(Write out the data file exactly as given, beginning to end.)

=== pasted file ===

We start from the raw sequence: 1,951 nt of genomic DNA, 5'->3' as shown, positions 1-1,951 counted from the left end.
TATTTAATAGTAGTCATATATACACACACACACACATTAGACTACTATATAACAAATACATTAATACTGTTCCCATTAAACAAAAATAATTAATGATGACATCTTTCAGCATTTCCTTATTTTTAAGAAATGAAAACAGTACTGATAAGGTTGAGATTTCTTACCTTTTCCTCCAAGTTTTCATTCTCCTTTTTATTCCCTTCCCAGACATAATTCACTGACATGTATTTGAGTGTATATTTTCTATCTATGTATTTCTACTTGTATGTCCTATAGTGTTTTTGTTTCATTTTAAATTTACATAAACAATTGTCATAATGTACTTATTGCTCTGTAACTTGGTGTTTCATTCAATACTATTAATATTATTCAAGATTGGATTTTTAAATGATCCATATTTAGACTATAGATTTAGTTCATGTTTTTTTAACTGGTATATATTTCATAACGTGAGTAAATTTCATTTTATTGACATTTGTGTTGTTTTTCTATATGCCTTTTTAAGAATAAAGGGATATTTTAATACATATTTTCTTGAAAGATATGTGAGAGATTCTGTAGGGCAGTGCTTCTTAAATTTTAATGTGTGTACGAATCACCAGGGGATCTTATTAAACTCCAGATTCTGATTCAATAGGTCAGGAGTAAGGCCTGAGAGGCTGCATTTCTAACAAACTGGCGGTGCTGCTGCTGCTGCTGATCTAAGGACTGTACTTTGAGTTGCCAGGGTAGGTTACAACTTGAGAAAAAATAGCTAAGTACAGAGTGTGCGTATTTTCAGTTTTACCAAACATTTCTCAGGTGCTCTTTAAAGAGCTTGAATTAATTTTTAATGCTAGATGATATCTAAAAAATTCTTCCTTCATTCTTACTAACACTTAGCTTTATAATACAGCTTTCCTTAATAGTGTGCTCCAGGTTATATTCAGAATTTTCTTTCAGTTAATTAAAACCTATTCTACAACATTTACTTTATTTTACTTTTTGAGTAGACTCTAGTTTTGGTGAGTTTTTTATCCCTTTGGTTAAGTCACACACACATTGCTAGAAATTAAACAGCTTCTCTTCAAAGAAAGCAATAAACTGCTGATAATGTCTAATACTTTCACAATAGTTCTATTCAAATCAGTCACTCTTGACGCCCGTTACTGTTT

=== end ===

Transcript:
We start from the raw sequence: 1,951 nt of genomic DNA, 5'->3' as shown, positions 1-1,951 counted from the left end.
TATTTAATAGTAGTCATATATACACACACACACACATTAGACTACTATATAACAAATACATTAATACTGTTCCCATTAAACAAAAATAATTAATGATGACATCTTTCAGCATTTCCTTATTTTTAAGAAATGAAAACAGTACTGATAAGGTTGAGATTTCTTACCTTTTCCTCCAAGTTTTCATTCTCCTTTTTATTCCCTTCCCAGACATAATTCACTGACATGTATTTGAGTGTATATTTTCTATCTATGTATTTCTACTTGTATGTCCTATAGTGTTTTTGTTTCATTTTAAATTTACATAAACAATTGTCATAATGTACTTATTGCTCTGTAACTTGGTGTTTCATTCAATACTATTAATATTATTCAAGATTGGATTTTTAAATGATCCATATTTAGACTATAGATTTAGTTCATGTTTTTTTAACTGGTATATATTTCATAACGTGAGTAAATTTCATTTTATTGACATTTGTGTTGTTTTTCTATATGCCTTTTTAAGAATAAAGGGATATTTTAATACATATTTTCTTGAAAGATATGTGAGAGATTCTGTAGGGCAGTGCTTCTTAAATTTTAATGTGTGTACGAATCACCAGGGGATCTTATTAAACTCCAGATTCTGATTCAATAGGTCAGGAGTAAGGCCTGAGAGGCTGCATTTCTAACAAACTGGCGGTGCTGCTGCTGCTGCTGATCTAAGGACTGTACTTTGAGTTGCCAGGGTAGGTTACAACTTGAGAAAAAATAGCTAAGTACAGAGTGTGCGTATTTTCAGTTTTACCAAACATTTCTCAGGTGCTCTTTAAAGAGCTTGAATTAATTTTTAATGCTAGATGATATCTAAAAAATTCTTCCTTCATTCTTACTAACACTTAGCTTTATAATACAGCTTTCCTTAATAGTGTGCTCCAGGTTATATTCAGAATTTTCTTTCAGTTAATTAAAACCTATTCTACAACATTTACTTTATTTTACTTTTTGAGTAGACTCTAGTTTTGGTGAGTTTTTTATCCCTTTGGTTAAGTCACACACACATTGCTAGAAATTAAACAGCTTCTCTTCAAAGAAAGCAATAAACTGCTGATAATGTCTAATACTTTCACAATAGTTCTATTCAAATCAGTCACTCTTGACGCCCGTTACTGTTT